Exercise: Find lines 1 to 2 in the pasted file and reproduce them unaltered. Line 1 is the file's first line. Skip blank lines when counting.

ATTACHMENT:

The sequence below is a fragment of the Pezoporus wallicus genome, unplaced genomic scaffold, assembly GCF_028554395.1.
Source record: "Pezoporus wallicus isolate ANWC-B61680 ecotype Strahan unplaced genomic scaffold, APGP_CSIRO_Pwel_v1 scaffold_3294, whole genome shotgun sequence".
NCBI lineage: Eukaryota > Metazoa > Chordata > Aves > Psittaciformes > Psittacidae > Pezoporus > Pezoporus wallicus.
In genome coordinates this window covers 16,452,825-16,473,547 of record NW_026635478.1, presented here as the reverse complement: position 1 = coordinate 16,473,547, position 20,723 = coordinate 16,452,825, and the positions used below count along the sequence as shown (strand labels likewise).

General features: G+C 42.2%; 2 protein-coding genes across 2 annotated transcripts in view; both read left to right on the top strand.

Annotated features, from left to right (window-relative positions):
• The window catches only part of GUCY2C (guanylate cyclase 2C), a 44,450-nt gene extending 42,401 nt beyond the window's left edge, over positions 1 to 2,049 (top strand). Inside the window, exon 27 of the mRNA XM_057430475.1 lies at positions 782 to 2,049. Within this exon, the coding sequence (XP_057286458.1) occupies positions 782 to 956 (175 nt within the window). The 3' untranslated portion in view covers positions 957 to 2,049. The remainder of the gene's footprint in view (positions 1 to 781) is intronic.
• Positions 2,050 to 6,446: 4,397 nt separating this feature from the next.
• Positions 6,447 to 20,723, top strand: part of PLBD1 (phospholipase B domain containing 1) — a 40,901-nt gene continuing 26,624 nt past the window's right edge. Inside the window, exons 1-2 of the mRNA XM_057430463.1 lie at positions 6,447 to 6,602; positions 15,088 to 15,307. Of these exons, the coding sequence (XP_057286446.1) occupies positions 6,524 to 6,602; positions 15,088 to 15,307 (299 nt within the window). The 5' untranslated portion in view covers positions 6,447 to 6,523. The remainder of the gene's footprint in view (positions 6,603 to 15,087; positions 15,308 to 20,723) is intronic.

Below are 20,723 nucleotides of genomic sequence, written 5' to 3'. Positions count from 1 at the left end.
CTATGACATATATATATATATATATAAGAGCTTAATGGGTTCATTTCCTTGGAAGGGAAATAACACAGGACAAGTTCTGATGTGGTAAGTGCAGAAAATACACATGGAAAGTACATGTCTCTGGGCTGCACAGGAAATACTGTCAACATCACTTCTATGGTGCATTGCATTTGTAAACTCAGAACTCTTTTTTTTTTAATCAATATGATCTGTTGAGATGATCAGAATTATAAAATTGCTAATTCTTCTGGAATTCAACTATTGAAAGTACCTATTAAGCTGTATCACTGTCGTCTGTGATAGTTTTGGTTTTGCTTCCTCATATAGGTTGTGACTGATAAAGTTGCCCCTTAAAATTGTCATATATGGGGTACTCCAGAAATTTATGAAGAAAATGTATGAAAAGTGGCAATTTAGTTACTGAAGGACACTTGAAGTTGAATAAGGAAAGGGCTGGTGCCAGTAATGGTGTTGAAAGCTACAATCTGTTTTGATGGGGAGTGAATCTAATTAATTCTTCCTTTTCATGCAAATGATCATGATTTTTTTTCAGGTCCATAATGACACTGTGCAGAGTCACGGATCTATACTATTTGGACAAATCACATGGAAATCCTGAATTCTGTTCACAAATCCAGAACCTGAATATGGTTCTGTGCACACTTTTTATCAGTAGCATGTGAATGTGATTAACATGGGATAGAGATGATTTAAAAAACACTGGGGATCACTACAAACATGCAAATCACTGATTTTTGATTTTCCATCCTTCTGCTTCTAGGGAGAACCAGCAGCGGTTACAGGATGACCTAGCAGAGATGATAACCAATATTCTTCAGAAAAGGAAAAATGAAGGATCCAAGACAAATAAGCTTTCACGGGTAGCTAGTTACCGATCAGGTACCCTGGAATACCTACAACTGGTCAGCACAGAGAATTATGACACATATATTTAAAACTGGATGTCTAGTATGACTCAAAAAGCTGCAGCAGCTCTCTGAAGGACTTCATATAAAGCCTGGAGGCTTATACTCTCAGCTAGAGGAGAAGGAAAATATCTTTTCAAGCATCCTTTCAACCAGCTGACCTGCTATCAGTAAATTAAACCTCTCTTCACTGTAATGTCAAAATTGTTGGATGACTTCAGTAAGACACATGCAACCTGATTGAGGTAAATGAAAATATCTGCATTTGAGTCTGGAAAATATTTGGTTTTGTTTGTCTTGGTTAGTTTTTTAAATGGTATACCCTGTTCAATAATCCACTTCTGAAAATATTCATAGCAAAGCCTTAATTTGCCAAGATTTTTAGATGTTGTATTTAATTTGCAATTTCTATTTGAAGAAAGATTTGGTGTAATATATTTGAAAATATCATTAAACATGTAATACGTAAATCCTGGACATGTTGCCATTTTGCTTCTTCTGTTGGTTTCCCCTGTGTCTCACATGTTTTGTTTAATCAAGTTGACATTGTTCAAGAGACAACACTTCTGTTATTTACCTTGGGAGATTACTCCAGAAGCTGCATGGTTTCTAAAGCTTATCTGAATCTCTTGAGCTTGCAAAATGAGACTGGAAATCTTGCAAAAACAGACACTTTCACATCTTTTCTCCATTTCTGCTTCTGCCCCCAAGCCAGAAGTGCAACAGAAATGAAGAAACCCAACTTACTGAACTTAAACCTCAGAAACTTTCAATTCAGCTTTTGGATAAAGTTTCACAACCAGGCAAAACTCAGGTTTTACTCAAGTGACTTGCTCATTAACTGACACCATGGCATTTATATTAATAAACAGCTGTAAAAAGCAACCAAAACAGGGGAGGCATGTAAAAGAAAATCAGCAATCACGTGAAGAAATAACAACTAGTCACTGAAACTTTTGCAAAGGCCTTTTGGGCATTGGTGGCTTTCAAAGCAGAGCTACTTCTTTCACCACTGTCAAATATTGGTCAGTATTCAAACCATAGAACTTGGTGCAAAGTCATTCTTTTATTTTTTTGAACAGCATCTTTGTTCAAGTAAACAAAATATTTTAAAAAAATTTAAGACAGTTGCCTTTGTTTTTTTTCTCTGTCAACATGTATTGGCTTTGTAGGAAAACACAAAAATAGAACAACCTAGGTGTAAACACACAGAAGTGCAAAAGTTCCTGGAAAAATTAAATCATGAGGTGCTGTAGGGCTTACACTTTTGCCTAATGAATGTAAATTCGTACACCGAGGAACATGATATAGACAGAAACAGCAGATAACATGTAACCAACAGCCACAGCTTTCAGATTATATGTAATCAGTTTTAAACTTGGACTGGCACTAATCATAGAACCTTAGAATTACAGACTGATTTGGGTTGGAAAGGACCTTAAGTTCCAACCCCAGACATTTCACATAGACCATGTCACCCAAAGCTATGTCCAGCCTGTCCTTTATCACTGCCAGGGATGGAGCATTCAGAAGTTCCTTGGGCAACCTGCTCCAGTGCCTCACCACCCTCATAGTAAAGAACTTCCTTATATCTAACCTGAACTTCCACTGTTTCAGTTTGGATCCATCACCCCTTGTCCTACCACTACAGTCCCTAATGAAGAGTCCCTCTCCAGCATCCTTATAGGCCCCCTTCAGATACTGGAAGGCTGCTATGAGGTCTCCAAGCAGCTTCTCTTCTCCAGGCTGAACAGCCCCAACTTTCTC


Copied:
The sequence below is a fragment of the Pezoporus wallicus genome, unplaced genomic scaffold, assembly GCF_028554395.1.
Source record: "Pezoporus wallicus isolate ANWC-B61680 ecotype Strahan unplaced genomic scaffold, APGP_CSIRO_Pwel_v1 scaffold_3294, whole genome shotgun sequence".